One of the enduring mysteries of evolution is the demise of the dinosaurs. They disappeared in what, geologically speaking, was the wink of an eye -- leading some scientists to wonder whether they were victims of a cosmic catastrophe.

Now a research team at the University of California has evidence that such a catastrophe may indeed have occurred 65 million years ago, when half of the genera of earthly life, including dinosaurs, suddenly vanished from the fossil record. They have found an anomalous jump in the concentration of the rare element iridium in rocks of that era -- an anomaly that may be the signature of a nearby supernova star explosion.

This is the first ever suggestive evidence to support scientists' speculations that events far beyond the solar system can have a direct impact on Earth's environment.

Two decades ago, Soviet astrophysicist Iosef Shklovsky linked the dinosaurs' extinction with a supernova. Subsequently, other experts have speculated on the possible effect such an explosion would have on Earth.

A supernova explosion marks the end of many stars. It is a gigantic outburst of radiation (mostly X-rays and gamma rays) and of material debris that expands outward into space. Enveloping Earth, such debris and radiation would probably affect life indirectly by inducing climatic or other environmental changes.

In 1974, for example, M.A. Ruderman of Columbia University estimated that pulses of energetic X-rays and enhanced bombardment by coxmic-ray particles could temporarily destroy most of Earth's ozone shield. This is a layer high in the stratosphere that is rich in ozone, a form of oxygen that screens out much of the sun's harmful ultraviolet (UV) rays.

Ruderman concluded that temporary loss of the ozone could be devastating for many life forms. He estimated that supernovae close enough to seriously disrupt the ozone layer (i.e., within 50 light-years of the solar system) probably would occur every 100 million years or so. Thus Earth's life would have been subjected to intense UV on several occasions with inknown, but probably important, evolutionary effects.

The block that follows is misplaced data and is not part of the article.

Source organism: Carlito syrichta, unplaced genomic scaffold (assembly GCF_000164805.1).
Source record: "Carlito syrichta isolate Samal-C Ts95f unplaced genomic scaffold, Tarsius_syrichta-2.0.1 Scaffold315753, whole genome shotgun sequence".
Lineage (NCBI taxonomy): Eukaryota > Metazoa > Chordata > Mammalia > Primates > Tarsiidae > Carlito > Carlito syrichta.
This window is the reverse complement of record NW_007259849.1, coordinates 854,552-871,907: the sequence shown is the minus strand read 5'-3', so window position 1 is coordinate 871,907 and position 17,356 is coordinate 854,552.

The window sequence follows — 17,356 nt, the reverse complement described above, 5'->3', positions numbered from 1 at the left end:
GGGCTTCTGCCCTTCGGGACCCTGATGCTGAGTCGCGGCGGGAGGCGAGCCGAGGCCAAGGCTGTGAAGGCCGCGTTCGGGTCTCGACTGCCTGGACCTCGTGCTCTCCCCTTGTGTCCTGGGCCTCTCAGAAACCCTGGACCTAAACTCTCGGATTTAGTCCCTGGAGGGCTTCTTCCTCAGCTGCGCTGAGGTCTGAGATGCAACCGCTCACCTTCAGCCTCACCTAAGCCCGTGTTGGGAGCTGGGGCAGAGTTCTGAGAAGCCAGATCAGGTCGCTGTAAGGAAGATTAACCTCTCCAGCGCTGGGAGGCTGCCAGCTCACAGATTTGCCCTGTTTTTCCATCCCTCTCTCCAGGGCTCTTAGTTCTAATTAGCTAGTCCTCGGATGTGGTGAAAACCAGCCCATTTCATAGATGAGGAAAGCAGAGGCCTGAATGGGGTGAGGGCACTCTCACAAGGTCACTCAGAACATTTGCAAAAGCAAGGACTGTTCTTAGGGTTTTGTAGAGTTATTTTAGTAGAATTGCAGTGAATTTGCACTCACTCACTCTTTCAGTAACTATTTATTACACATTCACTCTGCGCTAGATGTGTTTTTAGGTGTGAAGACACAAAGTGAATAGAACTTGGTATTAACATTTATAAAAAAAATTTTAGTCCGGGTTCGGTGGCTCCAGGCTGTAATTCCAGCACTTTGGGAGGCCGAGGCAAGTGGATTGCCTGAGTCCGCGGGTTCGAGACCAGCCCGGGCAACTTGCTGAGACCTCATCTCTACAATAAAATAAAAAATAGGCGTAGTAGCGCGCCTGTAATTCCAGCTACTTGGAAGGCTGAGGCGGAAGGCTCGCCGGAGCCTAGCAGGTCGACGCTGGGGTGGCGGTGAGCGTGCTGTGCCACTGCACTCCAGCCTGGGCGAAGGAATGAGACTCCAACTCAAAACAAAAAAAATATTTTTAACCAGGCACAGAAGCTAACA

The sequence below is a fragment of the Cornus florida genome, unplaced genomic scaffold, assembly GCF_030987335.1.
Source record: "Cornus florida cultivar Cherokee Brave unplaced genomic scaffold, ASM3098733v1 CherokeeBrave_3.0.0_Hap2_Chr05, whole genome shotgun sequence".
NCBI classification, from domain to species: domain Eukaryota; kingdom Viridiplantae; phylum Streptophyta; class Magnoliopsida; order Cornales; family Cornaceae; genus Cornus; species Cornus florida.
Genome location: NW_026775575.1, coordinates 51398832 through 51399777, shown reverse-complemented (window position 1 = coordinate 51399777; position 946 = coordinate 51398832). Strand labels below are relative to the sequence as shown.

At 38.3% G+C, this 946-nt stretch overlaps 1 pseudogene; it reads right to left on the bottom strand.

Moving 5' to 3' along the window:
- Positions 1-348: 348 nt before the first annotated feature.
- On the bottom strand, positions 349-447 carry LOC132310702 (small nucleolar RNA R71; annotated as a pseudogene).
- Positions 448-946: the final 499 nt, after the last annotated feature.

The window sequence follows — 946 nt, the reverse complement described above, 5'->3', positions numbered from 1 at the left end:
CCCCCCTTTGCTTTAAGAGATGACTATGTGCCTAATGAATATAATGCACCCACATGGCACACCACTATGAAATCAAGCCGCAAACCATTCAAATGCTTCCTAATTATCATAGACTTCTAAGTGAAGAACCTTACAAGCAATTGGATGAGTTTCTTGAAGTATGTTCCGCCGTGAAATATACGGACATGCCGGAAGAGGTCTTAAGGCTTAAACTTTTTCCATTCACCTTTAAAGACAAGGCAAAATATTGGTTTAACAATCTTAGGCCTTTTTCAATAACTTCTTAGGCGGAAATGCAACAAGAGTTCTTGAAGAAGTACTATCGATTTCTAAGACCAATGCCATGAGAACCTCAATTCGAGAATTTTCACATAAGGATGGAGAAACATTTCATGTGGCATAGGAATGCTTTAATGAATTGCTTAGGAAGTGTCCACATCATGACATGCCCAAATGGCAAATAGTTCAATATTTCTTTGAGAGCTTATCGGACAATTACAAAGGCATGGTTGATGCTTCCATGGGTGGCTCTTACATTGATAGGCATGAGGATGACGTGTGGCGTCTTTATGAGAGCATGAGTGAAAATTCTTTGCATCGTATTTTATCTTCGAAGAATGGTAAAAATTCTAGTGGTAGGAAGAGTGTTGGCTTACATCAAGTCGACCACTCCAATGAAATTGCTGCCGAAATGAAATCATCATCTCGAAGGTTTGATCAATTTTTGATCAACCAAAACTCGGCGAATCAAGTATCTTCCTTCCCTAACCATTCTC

Other scientists have suggested that loss of ozone could upset climate and that such climatic change also would affect earthly life.

Three British scientists point out that Earth would likely be enveloped in the expanding shell of debris from a nearby supernova. The shell from an explosion, say, 30 light-years away, would reach the solar system system in 2,000 years and might envelop Earth for several centuries.

Following up such suggestions, G.C. Reid and J.R. McAfee of the U.S. National Aeronautics and Space Administration and P.J. Crutzen of the National Center for Atmospheric Research have made a detailed study of the possible atmospheric consequences if a supernova exploded nearby.

They reported in the journal Nature last October that the passage of Earth through the cloud of debris "would be likely to cause harsh environmental conditions for the biosphere, including high levels of damaging UV radiation, cooler global temperatures and generally dry conditions. . .and reduced photosynthetic activity." They cautiously add that "whether or not these severe conditions would lead to major extinctions of animal populations is a matter of speculation."

However, it was noted in last December's issue of New Scientist, "speculation is a legitimate part of the scientific method, so long as exaggerated claims are not made on the basis of mere circumstantial evidence."

That is the perspective in which Walter Alvarez, Luis Alvarez, Frank Asaro and Helen V. Michel of the University of California at Berkeley offer their evidence of a possible supernova explosion at the time the dinosaurs disappeared.

The rocks they analyzed came from Gubbio, Italy, from a formation with one of the most complete geological records from the period when the dinosaurs faded out. They show a 25-fold increase in the concentration of iridium that lasted for 20,000 to 30,000 years. The sudden enrichment could have been due to radiation from a supernova. This would have had to explode close by, probably within a tenth of a light-year.

A star explosion that close could indeed be assumed to have had major environmental effects on Earth. Any direct evidence that it happened at the time of the dinosaurs' extinction would greatly strengthen the notion that supernovae have had a role in earthly evolution.

Thus the California scientists are being reserved about drawing conclusions. If a supernova were responsible for the iridium enhancement, then the deposit also should show the presence of a distinctive form of plutonium -- plutonium 244. If this is not found, then a supernova may not have occurred after all.

So while they are looking for the plutonium, the most that Walter Alvarez will say of the iridium-enhancing event is that "it looks more extraterrestrial than terrestrial."

Meanwhile, this idea has underscored the conviction of a number of scientists that the evolution of life in the solar system is not isolated from the larger universe.